Following a presentation about a week ago, we had a detailed discussion about ‘getting the right butts into the right seats of the bus’.
I had presented this slide…
And, the following slide...
This was an effort to take Jim Collins’ bus analogy one step further. This is essential because, beyond theory, the advice provided by business educators and motivational speakers doesn’t go far enough to help business leaders and managers resolve the people problems that are common in real-life business situations.
While creating the presentation, I spent a lot of time thinking about ‘How?’ … how do we get the right people on the bus?
Carrying on with the bus analogy, I concluded the best first step is – Look at your existing people, your existing bus, and the seats on the bus…including the seat’s fabric, nuts & bolts, etc. And, specifically, look at each person’s talents & strengths and how those talents & strengths [or lack of them] present themselves when that person does a task.
Understand the linkage between the person’s talents & strengths and the tasks you are asking the person to perform. That is the main point.
To pave the path for good-to-great performance at work, a leader or manager must understand 2 things:
1. The details of the Person:
Talents: does the person possess the talent to do the task?
Knowledge: does the person possess the knowledge [often, specialized knowledge] to do the task?
Skill: has the person practised and performed the task enough to possess the skill to perform it well?
- For Simple tasks skill will be developed with less practise
- For Complicated and Complex tasks it may take years to master the skills
2. The details of the Task:
- Is it a routine task or a not-routine task?
- Is there a system/process for doing the task?
- Is that system/process in writing?
- Has that system been well communicated to all involved and affected?
If the leader or manager does not understand both those things then the leader is taking a chance – taking a risk – when people are assigned to perform tasks.
To make this point more graphically - It is risky to assume bright people can perform simple tasks.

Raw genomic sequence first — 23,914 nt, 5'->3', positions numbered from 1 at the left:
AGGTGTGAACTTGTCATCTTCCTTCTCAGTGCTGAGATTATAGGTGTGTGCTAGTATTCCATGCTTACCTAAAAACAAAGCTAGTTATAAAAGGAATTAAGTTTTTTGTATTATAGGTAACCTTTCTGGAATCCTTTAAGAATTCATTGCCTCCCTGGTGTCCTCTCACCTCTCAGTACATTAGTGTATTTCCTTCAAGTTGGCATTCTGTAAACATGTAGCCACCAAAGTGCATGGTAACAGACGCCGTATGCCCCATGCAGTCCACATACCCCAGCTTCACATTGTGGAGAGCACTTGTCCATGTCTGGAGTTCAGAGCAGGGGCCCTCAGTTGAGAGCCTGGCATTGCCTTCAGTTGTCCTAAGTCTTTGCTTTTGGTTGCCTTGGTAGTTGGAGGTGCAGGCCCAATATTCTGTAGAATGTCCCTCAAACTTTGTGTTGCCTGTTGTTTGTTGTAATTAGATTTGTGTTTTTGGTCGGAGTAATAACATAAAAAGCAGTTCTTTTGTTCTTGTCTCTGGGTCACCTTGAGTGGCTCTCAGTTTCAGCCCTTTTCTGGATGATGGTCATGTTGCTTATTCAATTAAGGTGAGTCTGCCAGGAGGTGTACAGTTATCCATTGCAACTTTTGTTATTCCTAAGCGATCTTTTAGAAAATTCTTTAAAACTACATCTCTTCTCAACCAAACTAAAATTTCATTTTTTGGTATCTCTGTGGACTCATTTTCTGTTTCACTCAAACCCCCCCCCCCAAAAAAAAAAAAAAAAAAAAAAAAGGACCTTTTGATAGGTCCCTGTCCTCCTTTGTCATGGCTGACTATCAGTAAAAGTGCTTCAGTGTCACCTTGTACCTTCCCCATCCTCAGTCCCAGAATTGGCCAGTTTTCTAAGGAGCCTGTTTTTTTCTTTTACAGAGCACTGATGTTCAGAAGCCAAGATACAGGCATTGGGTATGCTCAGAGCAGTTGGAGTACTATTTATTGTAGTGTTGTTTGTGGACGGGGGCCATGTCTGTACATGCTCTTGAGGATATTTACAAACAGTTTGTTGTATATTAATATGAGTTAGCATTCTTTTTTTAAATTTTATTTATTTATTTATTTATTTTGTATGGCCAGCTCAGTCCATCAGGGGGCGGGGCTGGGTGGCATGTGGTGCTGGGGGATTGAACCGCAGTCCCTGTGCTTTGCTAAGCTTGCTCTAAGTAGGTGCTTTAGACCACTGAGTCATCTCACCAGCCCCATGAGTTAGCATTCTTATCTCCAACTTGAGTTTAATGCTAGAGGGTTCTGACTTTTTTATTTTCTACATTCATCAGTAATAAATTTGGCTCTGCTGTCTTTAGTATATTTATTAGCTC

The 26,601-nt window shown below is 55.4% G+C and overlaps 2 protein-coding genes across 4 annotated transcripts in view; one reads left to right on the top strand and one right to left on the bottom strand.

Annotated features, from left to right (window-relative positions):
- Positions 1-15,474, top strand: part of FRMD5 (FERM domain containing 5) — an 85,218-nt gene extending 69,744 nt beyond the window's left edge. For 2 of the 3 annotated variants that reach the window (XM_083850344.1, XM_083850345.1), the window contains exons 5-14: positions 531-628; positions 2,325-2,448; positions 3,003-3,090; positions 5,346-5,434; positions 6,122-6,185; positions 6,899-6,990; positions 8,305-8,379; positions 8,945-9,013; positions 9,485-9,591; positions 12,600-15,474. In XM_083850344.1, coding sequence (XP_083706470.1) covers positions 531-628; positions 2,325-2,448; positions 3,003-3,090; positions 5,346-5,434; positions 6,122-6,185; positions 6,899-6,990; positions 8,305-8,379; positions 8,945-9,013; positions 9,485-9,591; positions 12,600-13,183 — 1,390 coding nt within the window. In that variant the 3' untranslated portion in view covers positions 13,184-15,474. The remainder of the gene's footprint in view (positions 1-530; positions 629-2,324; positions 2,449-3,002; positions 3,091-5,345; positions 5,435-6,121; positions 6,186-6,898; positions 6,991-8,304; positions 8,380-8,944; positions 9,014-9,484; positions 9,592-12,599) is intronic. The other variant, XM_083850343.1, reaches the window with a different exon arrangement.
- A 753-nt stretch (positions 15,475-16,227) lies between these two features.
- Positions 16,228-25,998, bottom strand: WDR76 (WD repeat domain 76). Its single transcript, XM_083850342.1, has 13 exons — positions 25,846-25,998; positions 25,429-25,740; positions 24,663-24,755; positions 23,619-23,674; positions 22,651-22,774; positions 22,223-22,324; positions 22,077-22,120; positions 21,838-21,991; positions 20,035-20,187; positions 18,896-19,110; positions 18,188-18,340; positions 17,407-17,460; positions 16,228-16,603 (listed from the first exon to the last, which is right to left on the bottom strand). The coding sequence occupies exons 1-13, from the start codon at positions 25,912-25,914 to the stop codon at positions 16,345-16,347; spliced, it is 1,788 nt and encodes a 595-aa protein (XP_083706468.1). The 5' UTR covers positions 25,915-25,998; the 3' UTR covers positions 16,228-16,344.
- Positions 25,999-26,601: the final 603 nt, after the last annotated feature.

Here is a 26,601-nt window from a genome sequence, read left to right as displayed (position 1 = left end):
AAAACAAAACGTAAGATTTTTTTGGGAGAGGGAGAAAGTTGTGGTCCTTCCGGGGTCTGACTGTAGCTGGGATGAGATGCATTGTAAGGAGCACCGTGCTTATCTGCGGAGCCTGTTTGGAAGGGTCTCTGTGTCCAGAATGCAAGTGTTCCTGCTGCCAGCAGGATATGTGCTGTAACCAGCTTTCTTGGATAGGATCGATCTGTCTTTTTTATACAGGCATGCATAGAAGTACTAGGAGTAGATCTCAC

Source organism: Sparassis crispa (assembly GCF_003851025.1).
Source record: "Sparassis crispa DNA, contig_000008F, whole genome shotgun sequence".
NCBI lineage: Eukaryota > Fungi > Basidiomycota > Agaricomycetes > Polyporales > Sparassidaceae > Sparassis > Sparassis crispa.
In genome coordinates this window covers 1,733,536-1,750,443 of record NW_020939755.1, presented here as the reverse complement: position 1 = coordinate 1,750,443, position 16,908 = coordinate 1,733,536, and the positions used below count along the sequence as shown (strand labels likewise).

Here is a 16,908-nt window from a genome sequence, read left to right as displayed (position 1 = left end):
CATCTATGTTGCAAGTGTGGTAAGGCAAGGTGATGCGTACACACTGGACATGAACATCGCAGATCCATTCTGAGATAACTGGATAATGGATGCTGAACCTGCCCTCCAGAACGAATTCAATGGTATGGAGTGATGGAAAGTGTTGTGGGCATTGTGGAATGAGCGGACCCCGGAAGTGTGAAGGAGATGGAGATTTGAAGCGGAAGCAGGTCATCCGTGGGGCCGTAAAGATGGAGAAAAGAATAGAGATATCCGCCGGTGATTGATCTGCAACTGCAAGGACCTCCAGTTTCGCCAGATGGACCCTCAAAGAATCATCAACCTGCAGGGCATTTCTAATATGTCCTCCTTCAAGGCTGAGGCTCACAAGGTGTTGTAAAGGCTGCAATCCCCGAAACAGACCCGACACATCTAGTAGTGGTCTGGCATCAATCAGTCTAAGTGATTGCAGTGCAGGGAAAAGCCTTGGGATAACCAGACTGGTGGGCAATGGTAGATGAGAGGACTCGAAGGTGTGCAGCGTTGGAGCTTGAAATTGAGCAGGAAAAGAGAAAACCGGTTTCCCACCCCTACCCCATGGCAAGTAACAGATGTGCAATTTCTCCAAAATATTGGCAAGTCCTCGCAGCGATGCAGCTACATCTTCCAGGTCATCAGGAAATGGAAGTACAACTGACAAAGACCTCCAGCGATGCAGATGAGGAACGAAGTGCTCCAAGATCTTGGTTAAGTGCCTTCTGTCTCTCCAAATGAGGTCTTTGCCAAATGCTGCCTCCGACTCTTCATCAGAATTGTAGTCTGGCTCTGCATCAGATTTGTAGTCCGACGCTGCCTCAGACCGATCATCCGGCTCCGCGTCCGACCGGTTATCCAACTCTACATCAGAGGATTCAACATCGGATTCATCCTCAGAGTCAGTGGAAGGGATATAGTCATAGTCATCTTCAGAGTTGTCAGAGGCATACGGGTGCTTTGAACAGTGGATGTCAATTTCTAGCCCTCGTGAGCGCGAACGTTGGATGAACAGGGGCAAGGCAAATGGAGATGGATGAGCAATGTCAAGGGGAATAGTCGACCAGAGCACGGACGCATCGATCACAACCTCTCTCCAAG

Another graphic point – When a task is not performed well there are only a few reasons why it is not performed well.
Seeking Simple, let’s create a short list of the reasons why a task is not performed well:
- The task is impossible, so nobody could do it
- The task is possible but not clearly defined/described, so people may do the wrong thing
- The task is possible but the person doesn’t understand it: the person isn’t capable of understanding the way the task was defined/described; the person, for one reason or another, didn’t listen…the communication failed
- The task is possible & the person understands it but lacks the talent to perform it
- The task is possible & the person understands it but lacks the knowledge to perform it
- The task is possible & the person understands it but lacks the skill [practise/experience] to perform it
- The task is possible & the person is capable of doing it but chooses not to do it: the person chooses to spend the time doing something else; multi-tasking - the person does something deemed more important and runs out of time; the person doesn't like the task; the person is prone to procrastinate; the person doesn’t like the boss or the company - sabotage
Yes – even the short list contains many possibilities. That’s the challenge of managing and leading people. Many things can go wrong according to Murphy they do go wrong.
So - leaders and managers need systems/processes for sorting through the possibilities to determine why things went wrong.
Back to the buses…the leader needs to understand how to fit people into seats…get the right people on the bus and get the wrong people off the bus.
What does that mean?
Specifically, what do the words ‘right’ and ‘wrong’ mean?
That question yields troubling answers.
- There are no ‘right’ people.
- There are lots of ‘wrong’ people.
Let’s keep on using the bus analogy but let’s replace the words ‘right’ and ‘wrong’.
Leaders need to make sure the people on the bus fit well in their seats. That’s what it is really all about.
It is not about ‘right’ and ‘wrong’…it is about differences. Square pegs are not ‘right’ or ‘wrong’ they just don’t fit well into round holes.
- It is easier to adjust seats than it is to change people.
- It is easier to adjust seats than it is to remove & replace people.
- You cannot adjust a seat to fit a person without first measuring the person.
The first step then is – measuring the person.
How do we go about measuring the person?
We must do this in small steps….one step at a time.
We must consider each of these steps in an as-objective-as-possible manner.
We must review 3 facets of each small step:
- The Task [thought and action steps/pieces]
- The Person’s Strengths [Innate Talent + Specialized Knowledge + Practised Skill] doing the Task.
- The Person’s Frame of Mind [good mood, bad mood, emotions, feelings - does the person enjoy the Task?]
If the person accurately understands the task, has the strength required to perform the task, and has a positive attitude about doing the task then the task will be done right.
If any of these 3 pieces are missing then there is a high likelihood the task will not be performed well.
The keys to helping people succeed at work tasks are (1) assuming as little as possible and (2) helping as much as possible when people illustrate they are struggling to get over a hurdle. To help a person get over a hurdle the leader needs to be able to accurately identify the hurdle. Does the hurdle rest in the person or in the task?
It is easier to remove the hurdles in tasks. So, leaders should remove as many of those hurdles as possible…establishing clear processes and testing those processes with many people to prove the task is doable.
...making sure the task is not going to be the hurdle